Lighting in most shops and hangars is some combination of fluorescent and incandescent lighting. If your camera’s white balance is settable, you can use its automatic white balance setting to get the color close enough. If you’re comfortable with discrete settings, most cameras have dedicated settings for fluorescent, incandescent and daylight white balance.

Show Us Process

Because KITPLANES is a technical magazine, we want photos that show technical processes clearly, especially sequential processes. For example, we would want not just a picture of the completed countersunk rivet hole, but also the raw hole, the tool itself and the tool in action. This sequential requirement applies to all kinds of processes, from crimping a wire lug to cutting foam for composite work.

Where possible and practical, we would like to have wider, establishing shots showing a person at work and also detailed shots showing the work in progress. It’s helpful to shoot both in the vertical and horizontal format and, if practical, with subjects facing left and right. These choices improve the magazine layout immeasurably.

magazine photo submission guidelines
Although we shoot aircraft air-to-air professionally, you may find it helpful to shoot airplanes on the ground to inform your article, if such shots are needed. We’re happy to have these.

It’s best to shoot in the early morning or late afternoon to get the most pleasing light, although we realize this isn’t always possible. Try to frame the aircraft in various dramatic angles, for example low from the front or a low, three-quarter shot. (See the examples provided on the previous page.)

How many shots should you take? That depends on the subject, but for most topics, 50 to 100 frames is not too many. Even though we won’t publish that many photos, it’s helpful to have wide choice when producing the magazine.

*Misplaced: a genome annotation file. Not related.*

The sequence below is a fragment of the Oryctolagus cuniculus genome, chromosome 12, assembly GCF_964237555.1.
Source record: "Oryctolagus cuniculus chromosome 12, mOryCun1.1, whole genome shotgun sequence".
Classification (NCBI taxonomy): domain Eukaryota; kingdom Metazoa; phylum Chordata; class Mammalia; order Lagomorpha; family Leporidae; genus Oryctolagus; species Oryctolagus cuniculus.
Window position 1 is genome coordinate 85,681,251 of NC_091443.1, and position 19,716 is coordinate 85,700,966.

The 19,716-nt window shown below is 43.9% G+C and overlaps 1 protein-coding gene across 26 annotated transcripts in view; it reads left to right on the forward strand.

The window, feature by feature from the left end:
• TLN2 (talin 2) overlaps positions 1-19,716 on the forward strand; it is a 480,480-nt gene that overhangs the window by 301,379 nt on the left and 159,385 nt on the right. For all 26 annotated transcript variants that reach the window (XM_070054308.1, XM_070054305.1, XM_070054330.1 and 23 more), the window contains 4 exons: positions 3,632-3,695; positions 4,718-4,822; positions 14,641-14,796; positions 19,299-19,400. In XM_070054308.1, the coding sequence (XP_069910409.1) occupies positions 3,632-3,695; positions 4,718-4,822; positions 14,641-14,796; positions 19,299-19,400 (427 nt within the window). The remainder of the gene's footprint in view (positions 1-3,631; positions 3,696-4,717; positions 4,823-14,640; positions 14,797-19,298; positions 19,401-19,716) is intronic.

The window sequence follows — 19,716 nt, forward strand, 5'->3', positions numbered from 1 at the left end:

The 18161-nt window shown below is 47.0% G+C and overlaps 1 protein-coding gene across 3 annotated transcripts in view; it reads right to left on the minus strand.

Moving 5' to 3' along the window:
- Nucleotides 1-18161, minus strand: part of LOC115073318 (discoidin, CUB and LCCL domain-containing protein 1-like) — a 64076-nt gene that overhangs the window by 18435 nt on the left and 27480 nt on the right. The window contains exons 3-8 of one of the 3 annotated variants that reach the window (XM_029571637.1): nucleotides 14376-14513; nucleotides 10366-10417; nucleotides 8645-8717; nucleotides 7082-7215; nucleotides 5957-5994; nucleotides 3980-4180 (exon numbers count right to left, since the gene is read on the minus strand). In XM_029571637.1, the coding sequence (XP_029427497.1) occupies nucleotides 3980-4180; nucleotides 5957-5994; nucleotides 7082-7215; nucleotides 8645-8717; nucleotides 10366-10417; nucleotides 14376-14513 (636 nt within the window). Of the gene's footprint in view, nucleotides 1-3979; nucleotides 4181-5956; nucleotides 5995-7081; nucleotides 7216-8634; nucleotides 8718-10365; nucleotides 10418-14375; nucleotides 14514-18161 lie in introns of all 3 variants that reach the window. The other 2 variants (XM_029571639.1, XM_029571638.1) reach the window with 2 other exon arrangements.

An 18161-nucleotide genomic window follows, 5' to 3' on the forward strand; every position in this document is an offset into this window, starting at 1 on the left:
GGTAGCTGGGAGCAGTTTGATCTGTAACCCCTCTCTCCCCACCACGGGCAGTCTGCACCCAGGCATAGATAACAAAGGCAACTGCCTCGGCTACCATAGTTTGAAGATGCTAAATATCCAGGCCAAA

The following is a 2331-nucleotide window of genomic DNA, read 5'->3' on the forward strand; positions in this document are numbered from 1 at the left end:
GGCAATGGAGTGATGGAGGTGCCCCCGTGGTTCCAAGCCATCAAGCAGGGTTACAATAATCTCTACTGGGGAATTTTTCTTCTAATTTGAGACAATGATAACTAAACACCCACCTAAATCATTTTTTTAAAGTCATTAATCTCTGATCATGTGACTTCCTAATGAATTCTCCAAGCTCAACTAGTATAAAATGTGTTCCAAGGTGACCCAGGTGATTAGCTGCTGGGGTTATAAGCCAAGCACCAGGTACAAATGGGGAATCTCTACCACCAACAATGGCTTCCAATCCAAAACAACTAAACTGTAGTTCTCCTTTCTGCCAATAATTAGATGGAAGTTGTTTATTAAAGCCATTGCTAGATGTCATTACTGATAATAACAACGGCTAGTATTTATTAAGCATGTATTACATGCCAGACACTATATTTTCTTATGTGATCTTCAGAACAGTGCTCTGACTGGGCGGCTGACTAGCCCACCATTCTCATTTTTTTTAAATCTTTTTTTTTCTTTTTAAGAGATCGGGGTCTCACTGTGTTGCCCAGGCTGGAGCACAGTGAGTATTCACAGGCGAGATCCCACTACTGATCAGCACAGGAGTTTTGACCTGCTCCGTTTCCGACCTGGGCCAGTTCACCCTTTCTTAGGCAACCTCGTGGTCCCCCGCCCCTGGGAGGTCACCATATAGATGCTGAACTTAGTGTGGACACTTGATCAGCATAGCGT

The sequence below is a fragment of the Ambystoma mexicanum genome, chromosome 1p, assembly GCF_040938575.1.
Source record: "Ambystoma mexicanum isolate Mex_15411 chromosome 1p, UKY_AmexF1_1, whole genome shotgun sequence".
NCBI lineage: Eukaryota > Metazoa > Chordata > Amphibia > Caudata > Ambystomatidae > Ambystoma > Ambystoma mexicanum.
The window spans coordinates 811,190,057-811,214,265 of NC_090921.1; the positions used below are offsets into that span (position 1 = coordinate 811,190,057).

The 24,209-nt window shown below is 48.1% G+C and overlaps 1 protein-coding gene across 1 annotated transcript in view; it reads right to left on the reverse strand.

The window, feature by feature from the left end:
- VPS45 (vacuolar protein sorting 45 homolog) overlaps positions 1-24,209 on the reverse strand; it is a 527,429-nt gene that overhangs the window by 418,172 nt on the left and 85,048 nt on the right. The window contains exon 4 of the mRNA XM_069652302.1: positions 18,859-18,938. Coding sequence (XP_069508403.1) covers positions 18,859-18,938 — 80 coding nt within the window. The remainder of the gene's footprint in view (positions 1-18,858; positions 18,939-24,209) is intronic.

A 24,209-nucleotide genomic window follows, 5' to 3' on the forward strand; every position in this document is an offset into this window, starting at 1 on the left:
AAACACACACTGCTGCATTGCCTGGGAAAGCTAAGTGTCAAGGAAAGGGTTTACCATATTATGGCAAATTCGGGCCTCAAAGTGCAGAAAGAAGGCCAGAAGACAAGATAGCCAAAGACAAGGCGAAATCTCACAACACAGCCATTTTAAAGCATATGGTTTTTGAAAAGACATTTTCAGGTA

And, of course, as with the text, if you have questions or need clarification, don’t hesitate to contact us by e-mail. We’re happy to provide specific guidance to authors and photographers.

Submission Methods

For text alone, you can simply e-mail us the article draft. We prefer MS Word. We’ll evaluate it and either return it with suggestions for revisions or accept it and provide a general plan of when we intend to publish it. Fair warning, though; the magazine’s content is often in flux and your story might get temporarily “bumped” for reasons totally unrelated to your narrative or photography skills. Please bear with us.

IMPORTANT: Do not insert photos into the document, but do include captions and the image filenames to which they relate.

When it comes time to send images, please either send through a third-party file transfer system like WeTransfer, or query us and we’ll send you a link to upload directly to our photo-file server.

Get Your Airplane in Completions

If you’ve built a plane and flown it, please send us a submission for our Completions section. Completions remains one of the most popular departments in KITPLANES, and we want your plane there! Every kit-built and plans-built plane that’s flown will be included in the order they are received. Send the original digital file of your image to [email protected]. Include a description (200 words maximum) of the project and the finished aircraft, and send us your contact information and whether we can publish your e-mail address in case other builders would like to contact you.

Here are some elements that we think are necessary for a good photograph:

  1. Focus—the main subject (your airplane) must be entirely in focus.
  2. Exposure — don’t send us a photo that’s underexposed or overexposed — we can’t fix that here.
  3. Color—make sure the photo’s color is true to what the airplane looks like.

Here are some tips for making your airplane look good:

  1. Walk up to the airplane until it takes up the entire frame in your camera’s viewfinder. Photos that are taken from 100 feet away diminish in quality when they’re enlarged.
  2. Avoid people and/or objects that are not relevant to the photograph.
  3. Take your photos early in the morning or late in the afternoon. Avoid the middle of the day, when shadows tend to hide details.
  4. Make sure the background is acceptable and clear of objects that might degrade the photo. Reduce clutter.

Contact us: [email protected]